Prove that there exist infinitely many positive integers $k$ such that the sequence $\{x_n\}$ satisfying

$$ x_1=1, x_2=k+2, x_{n+2}-(k+1)x_{n+1}+x_n=0(n \ge 0)$$ does not contain any prime number.

I found a similar question: The sequence ${x_n}$ satisfies $x_{n+2}=(k+1)x_{n+1}-x_n, x_0=1, x_1=k+2$ and every term of the sequence is either $1$ or composite. Prove that the set of such $k$ is infinite.

Solution: Let $\alpha=\frac{\sqrt{k+3}+\sqrt{k-1}}{2}$, $\beta=\frac{\sqrt{k+3}-\sqrt{k-1}}{2}$, then$$x_n=\frac{\alpha^{2n+1}-\beta^{2n+1}}{\alpha-\beta}.$$We consider$$x_{n}^2=\frac{(\alpha^{2n+1}+\beta^{2n+1})^2-4}{k-1},$$let $a_n=\alpha^{2n+1}+\beta^{2n+1}$, $a_0=\sqrt{k+3}$, $a_1=\frac{(k+3)^{\frac{3}{2}}+3\sqrt{k+3}(k-1)}{4}$. We let $k+3=u^2$, and $2|u$, then $a_n$ is a positive integer, we have$$(k-1)x_{n}^2=(a_{n}+2)(a_{n}-2).$$If $x_n=p$ is a prime, $p$ is lagre enough when $n$ is lagre enough, $gcd(a_n-2, a_n+2)=gcd(a_n-2, 4)\leq 4$, it follows that $p^2\mid a_n+2$, or $p^2\mid a_n-2$, a contradiction.

Is a different solution like this?

  • $\begingroup$ What you call "a similar question" is actually identical, isn't it? $\endgroup$ – Gerry Myerson Nov 19 '19 at 0:54
  • $\begingroup$ @GerryMyerson I agree, I think he wants another solution. If so, edit your question please! $\endgroup$ – user725958 Nov 19 '19 at 1:01
  • $\begingroup$ Hint: Try using the Z-transform. $\endgroup$ – Dinno Koluh Nov 19 '19 at 1:11
  • $\begingroup$ I tried to workout the question for $k=1$ and I got that $x_n = 2n-1$ which contains prime numbers. $\endgroup$ – Dinno Koluh Nov 19 '19 at 1:14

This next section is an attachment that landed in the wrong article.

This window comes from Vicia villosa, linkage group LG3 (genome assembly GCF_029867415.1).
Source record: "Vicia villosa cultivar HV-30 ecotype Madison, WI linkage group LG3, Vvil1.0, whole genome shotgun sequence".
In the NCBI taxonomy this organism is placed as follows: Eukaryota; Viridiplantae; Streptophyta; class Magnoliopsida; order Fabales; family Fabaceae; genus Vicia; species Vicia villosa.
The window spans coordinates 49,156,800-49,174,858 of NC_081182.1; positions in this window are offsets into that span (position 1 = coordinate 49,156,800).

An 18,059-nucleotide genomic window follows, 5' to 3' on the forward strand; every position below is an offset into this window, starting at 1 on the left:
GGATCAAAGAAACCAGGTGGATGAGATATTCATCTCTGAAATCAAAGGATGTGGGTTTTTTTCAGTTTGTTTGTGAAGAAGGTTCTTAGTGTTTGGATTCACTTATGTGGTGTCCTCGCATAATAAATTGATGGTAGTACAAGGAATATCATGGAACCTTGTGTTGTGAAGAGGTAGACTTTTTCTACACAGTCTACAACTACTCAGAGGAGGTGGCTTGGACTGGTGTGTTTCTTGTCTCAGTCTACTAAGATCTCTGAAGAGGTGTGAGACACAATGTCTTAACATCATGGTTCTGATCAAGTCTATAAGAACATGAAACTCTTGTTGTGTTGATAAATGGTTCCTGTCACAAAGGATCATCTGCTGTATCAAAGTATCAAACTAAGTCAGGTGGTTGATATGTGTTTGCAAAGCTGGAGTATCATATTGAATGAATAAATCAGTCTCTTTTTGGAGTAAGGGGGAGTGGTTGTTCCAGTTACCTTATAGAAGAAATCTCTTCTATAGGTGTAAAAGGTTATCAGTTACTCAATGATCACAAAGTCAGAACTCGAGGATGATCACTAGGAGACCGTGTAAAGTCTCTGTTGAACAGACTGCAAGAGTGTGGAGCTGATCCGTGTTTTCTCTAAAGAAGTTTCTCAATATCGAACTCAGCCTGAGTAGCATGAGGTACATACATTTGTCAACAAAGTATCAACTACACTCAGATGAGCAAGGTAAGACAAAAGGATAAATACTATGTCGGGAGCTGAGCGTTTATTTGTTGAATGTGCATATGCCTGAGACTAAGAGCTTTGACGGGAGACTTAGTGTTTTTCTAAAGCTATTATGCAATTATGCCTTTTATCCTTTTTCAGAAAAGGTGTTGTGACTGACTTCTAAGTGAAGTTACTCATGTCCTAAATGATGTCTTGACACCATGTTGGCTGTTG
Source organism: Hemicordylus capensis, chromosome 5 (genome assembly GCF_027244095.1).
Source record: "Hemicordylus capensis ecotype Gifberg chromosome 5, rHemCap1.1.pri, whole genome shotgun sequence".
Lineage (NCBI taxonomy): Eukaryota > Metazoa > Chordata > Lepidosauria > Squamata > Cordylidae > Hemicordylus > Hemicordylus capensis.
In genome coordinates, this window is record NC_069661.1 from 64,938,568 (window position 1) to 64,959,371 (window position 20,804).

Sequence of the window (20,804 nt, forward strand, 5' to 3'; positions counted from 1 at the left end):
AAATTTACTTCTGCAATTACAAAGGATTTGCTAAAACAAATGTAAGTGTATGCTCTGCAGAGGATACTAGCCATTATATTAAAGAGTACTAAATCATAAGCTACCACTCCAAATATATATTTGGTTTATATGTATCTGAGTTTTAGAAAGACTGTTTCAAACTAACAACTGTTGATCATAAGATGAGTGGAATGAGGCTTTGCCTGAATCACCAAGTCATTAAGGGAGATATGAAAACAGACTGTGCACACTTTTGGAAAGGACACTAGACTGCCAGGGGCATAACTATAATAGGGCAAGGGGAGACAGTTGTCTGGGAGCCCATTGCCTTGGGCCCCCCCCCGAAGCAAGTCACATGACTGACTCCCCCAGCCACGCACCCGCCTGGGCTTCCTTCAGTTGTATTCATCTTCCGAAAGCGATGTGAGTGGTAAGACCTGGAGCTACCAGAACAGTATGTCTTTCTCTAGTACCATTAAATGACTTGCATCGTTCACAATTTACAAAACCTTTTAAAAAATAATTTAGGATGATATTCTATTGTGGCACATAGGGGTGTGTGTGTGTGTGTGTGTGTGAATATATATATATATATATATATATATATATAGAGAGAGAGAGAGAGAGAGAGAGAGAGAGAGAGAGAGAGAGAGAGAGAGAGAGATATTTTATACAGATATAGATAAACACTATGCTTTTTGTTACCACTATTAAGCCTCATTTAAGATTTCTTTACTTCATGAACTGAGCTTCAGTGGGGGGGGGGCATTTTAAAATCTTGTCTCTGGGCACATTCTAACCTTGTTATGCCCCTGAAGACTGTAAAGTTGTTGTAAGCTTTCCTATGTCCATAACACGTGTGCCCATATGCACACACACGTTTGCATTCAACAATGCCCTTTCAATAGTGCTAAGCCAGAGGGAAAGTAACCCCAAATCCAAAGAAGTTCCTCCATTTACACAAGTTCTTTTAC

• $\begingroup$ @DinnoKoluh What did you see? $\endgroup$ – trombho Nov 19 '19 at 1:17

I tried using the Z transform. From the question, we conclude that $x_0 = -1$. And taking the Z transform we get: $$ x_{n+2} - (k+1)x_{n+1}+x_n = 0 $$ $$ z^2X(z)-x_0z^2-x_1z-(k+1)(zX(z)-x_0z) + X(z) = 0 $$ $$ X(z) = \frac{(k+1)z+z-z^2}{z^2-(k+1)z+1} $$ if we let $a=k+1$ then after taking the inverse Z transform we get: $$ x_n = 2^{-n-1}\frac{ (-\sqrt{a^2-4}+a+2)(\sqrt{a^2-4}+a)^n - (\sqrt{a^2-4}+a+2)(a-\sqrt{a^2-4})^n }{\sqrt{a^2-4}}$$ This might be helpful for further solving.

For $a=2$ which is $k=1$ the sequence becomes: $$ x_n = 2n - 1 $$ and it contains infinitely many prime numbers since it is a sequence of odd numbers and we have a contradiction.

  • $\begingroup$ But the problem was to show there exists $k$ such that there are no primes, not to show that for all $k$ there are no primes. $\endgroup$ – Gerry Myerson Nov 19 '19 at 2:04
  • $\begingroup$ I understand that, so I wrote that this might be helpful to solve the problem not that it's a solution. $\endgroup$ – Dinno Koluh Nov 19 '19 at 2:06

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